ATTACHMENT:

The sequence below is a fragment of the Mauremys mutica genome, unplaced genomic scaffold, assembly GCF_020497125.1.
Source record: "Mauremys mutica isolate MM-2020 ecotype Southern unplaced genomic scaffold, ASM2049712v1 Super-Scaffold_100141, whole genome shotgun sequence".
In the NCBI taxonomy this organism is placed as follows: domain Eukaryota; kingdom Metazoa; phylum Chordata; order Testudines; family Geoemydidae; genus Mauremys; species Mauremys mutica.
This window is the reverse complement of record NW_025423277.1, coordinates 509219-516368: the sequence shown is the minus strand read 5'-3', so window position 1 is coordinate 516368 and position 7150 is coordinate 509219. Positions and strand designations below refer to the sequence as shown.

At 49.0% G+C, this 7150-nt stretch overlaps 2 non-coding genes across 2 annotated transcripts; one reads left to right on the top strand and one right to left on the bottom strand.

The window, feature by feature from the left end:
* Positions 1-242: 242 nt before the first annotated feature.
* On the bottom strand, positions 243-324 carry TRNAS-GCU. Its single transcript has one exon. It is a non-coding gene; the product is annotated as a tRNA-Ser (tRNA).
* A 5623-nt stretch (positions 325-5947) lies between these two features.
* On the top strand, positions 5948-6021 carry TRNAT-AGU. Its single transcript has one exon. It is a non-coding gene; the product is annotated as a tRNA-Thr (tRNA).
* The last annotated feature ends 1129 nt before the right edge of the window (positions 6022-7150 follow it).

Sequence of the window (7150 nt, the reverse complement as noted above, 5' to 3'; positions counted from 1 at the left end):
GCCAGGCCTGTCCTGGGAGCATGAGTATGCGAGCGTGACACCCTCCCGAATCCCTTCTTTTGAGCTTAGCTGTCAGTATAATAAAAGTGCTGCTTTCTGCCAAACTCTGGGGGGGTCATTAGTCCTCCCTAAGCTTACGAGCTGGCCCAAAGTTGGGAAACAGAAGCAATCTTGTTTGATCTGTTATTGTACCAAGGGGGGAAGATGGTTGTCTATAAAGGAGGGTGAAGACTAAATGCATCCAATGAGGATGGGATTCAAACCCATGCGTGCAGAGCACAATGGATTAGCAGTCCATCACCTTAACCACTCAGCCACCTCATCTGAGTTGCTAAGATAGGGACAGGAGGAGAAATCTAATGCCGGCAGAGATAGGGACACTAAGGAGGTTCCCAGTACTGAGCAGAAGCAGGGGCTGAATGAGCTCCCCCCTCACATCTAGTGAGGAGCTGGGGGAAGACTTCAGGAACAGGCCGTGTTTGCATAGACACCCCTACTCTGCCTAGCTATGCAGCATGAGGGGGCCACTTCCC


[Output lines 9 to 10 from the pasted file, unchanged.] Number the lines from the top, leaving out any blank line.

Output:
* A 5623-nt stretch (positions 325-5947) lies between these two features.
* On the top strand, positions 5948-6021 carry TRNAT-AGU. Its single transcript has one exon. It is a non-coding gene; the product is annotated as a tRNA-Thr (tRNA).